“What is hidden in snow comes forth in the thaw.”
Mikael Blomkvist is stuck in a rut. He’s recovering from losing a case that drained him of his money and once-respected journalistic status. He enjoys a healthy relationship with his teenage daughter Pernilla, but his ex-wife hates him after finding out of his long-standing affair with his magazine partner Erika.
The one who knows this, as well as other things not exactly “on the record,” is young Lisbeth Salander, a talented hacker who has a penchant for punk style and a scornful attitude. She researches Blomkvist for a background check, making sure he’s the right person for solving a 40-year-old question: who killed Harriet Vanger? As the two go deeper into a dusty web of lies, misogyny, and murder, long-buried secrets within the Vanger clan are revealed. This isn’t your typical family reunion.
“The Girl With the Dragon Tattoo” is the 2011 American adaptation based on the Swedish novel of the same name. While there are three sequels to the first book, this film tries to stand on its own, with a conclusive plot, character arcs, and explored topics. One underlying theme throughout the plot concerns gender dynamics in Sweden, particularly misogyny; the original title of the Swedish book was the more aptly-named “Men Who Hate Women,” which for obvious reasons was dropped during its translation.
What is perhaps the best part of “The Girl With the Dragon Tattoo” is how surprisingly it detracts from the typical hard-boiled detective tropes. As with most of these works, the lead character is stoic and shut off from society… and also a blank slate for the audience to project themselves onto. “Tattoo,” on the other hand, seems to play this straight up until the plot dives into the personality and methods of Salander, exploring the reasons for actions and why she has become the person she is today.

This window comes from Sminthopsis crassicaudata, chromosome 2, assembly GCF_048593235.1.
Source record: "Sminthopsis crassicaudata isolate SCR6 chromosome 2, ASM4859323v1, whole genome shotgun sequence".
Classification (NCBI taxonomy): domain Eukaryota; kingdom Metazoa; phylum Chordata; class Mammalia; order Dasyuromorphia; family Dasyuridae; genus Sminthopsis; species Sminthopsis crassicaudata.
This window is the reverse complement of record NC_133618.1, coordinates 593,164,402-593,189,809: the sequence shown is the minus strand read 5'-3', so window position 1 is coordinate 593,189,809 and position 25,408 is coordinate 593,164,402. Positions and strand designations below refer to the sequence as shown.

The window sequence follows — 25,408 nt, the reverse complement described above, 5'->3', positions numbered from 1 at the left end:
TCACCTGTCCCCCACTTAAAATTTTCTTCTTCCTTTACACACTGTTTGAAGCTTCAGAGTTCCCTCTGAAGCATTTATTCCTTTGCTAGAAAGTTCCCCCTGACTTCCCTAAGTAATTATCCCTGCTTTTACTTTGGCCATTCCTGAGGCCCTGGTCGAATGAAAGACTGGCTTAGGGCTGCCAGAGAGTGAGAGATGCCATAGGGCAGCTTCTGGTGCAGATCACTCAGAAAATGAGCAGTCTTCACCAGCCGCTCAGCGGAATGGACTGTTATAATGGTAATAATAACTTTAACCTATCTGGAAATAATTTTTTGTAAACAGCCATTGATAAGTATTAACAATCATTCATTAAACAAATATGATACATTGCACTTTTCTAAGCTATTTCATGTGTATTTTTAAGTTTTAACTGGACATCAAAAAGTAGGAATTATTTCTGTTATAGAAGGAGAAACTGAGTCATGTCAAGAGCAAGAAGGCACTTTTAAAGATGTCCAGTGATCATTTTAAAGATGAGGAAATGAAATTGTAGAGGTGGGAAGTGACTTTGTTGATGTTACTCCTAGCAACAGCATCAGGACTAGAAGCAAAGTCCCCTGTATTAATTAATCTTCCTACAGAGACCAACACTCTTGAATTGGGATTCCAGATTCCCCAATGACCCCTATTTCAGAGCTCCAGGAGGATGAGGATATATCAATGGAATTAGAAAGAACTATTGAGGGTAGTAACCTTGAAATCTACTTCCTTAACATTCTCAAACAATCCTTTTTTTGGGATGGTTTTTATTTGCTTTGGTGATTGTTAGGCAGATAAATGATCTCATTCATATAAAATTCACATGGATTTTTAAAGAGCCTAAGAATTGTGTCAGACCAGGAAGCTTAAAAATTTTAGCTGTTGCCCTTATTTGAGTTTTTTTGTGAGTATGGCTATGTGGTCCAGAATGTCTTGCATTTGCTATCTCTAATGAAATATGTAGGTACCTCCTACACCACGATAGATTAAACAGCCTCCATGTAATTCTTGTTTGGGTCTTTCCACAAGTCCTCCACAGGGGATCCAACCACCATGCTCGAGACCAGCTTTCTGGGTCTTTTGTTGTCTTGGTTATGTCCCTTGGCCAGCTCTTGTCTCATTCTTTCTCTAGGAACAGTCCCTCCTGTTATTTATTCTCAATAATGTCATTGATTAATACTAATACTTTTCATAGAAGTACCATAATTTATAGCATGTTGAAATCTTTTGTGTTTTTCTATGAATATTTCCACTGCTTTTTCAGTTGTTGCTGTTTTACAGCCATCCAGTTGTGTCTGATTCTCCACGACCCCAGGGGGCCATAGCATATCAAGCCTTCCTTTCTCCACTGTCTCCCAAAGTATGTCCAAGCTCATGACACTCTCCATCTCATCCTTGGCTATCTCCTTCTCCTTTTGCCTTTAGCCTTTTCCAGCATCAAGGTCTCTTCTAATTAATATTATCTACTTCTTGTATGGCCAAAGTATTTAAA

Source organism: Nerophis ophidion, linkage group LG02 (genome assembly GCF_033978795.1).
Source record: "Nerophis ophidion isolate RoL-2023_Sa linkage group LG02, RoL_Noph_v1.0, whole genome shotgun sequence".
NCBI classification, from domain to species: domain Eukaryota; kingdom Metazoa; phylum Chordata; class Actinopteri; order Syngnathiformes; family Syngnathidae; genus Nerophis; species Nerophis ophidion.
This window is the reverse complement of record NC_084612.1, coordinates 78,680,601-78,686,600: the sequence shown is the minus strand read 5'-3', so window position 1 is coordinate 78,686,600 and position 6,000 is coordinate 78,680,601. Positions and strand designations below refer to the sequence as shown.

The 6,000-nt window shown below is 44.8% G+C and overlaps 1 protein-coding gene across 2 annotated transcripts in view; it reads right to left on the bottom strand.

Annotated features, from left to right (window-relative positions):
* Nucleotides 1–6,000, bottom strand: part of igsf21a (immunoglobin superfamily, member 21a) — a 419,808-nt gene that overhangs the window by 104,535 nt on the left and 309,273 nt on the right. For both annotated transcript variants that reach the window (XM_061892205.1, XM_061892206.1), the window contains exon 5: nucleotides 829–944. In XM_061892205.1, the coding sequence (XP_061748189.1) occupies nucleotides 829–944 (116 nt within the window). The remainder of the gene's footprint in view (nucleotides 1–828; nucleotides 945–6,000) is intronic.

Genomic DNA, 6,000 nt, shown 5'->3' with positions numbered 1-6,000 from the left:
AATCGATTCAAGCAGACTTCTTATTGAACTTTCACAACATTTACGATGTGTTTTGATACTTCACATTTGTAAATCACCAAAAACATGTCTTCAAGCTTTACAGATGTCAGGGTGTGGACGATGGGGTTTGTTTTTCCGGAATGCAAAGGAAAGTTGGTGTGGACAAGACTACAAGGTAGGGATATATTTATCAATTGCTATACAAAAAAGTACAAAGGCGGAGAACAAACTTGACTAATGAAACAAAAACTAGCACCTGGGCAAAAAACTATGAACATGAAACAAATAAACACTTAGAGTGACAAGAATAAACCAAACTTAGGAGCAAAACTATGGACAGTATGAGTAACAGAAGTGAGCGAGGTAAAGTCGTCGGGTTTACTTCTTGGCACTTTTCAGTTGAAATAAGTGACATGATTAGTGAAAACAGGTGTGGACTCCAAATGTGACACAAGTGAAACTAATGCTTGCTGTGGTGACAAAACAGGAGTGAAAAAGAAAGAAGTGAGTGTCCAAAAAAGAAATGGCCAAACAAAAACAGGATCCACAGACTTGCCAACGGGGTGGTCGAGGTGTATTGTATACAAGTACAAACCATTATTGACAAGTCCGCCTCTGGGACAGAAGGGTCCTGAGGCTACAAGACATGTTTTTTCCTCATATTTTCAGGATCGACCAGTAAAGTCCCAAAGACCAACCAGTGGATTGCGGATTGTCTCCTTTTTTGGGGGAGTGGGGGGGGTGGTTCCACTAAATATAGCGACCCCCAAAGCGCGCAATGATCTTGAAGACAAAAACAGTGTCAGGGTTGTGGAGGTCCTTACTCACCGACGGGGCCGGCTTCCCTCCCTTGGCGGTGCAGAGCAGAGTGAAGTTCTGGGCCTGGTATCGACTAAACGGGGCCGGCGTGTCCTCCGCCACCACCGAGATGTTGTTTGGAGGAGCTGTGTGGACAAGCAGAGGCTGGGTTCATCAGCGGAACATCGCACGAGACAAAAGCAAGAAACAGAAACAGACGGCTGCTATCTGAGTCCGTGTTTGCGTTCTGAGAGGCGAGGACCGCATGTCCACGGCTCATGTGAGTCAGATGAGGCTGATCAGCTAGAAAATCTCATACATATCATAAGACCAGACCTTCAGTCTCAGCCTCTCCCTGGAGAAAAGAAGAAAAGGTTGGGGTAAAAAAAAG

Boosting this notably in-depth character analysis is Rooney Mara’s equally exceptional performance, which later earned her a well-deserved Oscar nod. While the actor portraying Blomkvist (Daniel Craig) does little to hide his English dialect, Mara immerses herself in the character, with a convincing Swedish accent and- of course- lots and lots of piercings. Having a director like David Fincher, of “Fight Club” and “Gone Girl” fame, working behind the scenes also helps greatly.
At first glance, “The Girl With the Dragon Tattoo” is a detective story. On the inside, however, the film is a bleak character study that works on many levels, taking an otherwise typical archetype to new heights of development and personality.